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Circle skirt maths – explained!

∏ = 3.141592653589793238462…

How many times in Maths class did/do you ever wonder when in the hell you’d actually need to know equations like this in real life? Well, to my dismay, it turns out that when you like to make stuff, Maths is kind of fundamental. Especially when it comes to making circle skirts. One of the easiest and quickest garments you can whip up on your machine, provided you can first figure out the radius of your waistline circumference… Ugh. Fear not, my mathematically challenged friends – we have figured it out for you. And made some pretty skirts along the way!

Ready class? Then let’s begin.

We’re going back to GCSE Maths here guys. Remember pi?? That crazy 3 with endless decimal places is what we need to figure out the radius of our waistline circumferences. And why exactly do we need to know the radius? We need the radius in order to measure, mark out and cut the perfect little circle -that will be our waistline- onto the fabric. Without the radius, the only way to mark out the curve would be by shaping your measuring tape into a quarter circle on your folded piece of fabric (this ad hoc method I wouldn’t even suggest to lazy stitchers as the results would inevitably be inaccurate, leading to a whole lot of time consuming fixing and tweaking and hair pulling and fabric wasted…).

For each type of circle skirt, be it full circle, half circle or quarter circle, the mathematical equation we need in order to find out the radius will be slightly different. Before we look at each one individually, we first need to know the foundation equation: Circumference (c) ÷ ∏ (3.14) = diameter (radius × 2). We’d also like to point out now that we will be using metric measurements ie. centimetres, not inches. Nothing against Imperial, only that our brains simply can’t cope with Imperial decimals, what with them being in eighths as opposed to tens…!

A note about seam allowance: seam allowance needs to be added on to both your waistline seam and side seams. For the waistline, simply subtract 1.5cm from your final radius measurement. For the side seams, be sure to add 1.5cm for each raw edge to be seamed to your initial waistline circumference measurement: half and quarter circle skirts will have only one back seam so add 3cm to your waistline; a full circle skirt cut from 2 pieces will have 2 side seams so add 6cm altogether).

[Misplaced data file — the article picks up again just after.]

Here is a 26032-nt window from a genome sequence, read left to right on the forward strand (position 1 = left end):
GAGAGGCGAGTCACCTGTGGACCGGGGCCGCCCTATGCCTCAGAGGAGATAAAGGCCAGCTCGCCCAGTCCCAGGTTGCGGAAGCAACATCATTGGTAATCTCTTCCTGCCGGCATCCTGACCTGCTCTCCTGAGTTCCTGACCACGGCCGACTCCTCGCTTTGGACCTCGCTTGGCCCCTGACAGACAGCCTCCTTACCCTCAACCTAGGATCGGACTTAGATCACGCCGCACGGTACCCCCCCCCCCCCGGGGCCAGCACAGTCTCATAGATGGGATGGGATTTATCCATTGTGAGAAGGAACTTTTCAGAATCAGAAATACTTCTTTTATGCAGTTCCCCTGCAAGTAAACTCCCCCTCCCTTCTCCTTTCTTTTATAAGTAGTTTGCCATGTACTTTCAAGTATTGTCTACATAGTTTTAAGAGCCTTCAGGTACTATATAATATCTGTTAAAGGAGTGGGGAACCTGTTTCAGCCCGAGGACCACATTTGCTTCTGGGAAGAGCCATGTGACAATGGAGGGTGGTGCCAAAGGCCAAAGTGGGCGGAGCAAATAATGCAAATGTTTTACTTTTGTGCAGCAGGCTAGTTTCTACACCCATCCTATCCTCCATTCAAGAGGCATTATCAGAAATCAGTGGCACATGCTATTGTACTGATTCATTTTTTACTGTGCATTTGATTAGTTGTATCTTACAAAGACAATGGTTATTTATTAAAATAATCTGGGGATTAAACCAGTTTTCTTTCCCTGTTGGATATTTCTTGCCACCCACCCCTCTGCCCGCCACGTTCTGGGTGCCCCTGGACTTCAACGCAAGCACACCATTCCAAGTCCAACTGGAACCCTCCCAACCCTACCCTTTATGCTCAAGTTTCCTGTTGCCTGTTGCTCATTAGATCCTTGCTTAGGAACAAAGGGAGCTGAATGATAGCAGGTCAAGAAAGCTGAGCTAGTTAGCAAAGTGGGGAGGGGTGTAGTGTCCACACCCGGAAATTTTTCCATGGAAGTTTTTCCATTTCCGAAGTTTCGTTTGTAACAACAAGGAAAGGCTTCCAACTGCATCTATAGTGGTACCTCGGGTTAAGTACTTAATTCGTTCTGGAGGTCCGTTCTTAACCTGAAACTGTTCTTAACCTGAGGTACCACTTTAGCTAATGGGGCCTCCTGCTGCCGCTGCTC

Full circle skirt

Let us begin by pointing out that it is unlikely you will be able to cut a whole circle skirt from a standard piece of 45″ width fabric (unless making a miniskirt). The following diagram assumes that you will be cutting 2 semi-circles and joining them at the side seams, with your zipper inserted into one of those side seams – please see our invisible zipper tutorial when you get to that part!

Example: Your waistline measures 66cm (equivalent of a 26″ waist). You are making a full circle skirt from 2 semi circles so you need to factor in the 4 raw edges that will be your 2 side seams. 66 + 1.5 + 1.5 + 1.5 + 1.5 = 72cm – this is your Circumference. 72 ÷ 3.14 =  30cm (diameter). Your radius is 13.5cm (half of your diameter minus 1.5cm seam allowance).

Tip: cut a piece of string the length of your final radius measurement and holding one end at the corner, use it to accurately mark out your curve.

Half circle skirt

Our waistline measurement now becomes a semi-circle, so in order to find the radius with our little equation we need to double the waist measurement.

Example: (66cm x 2) = 132cm (2C) ÷ 3.14 = 42cm (diameter). Your radius is 19.5cm.

Tip: before hemming your circle skirt it’s a great idea to put it on a mannequin and leave it to “drop” overnight. Seeing as parts of a circle skirt hang on the bias, they’ll need some time to stretch out naturally so you can then sew an even hem. If you don’t give the fibres time to drop, you’ll end up with a wavy, uneven hem line.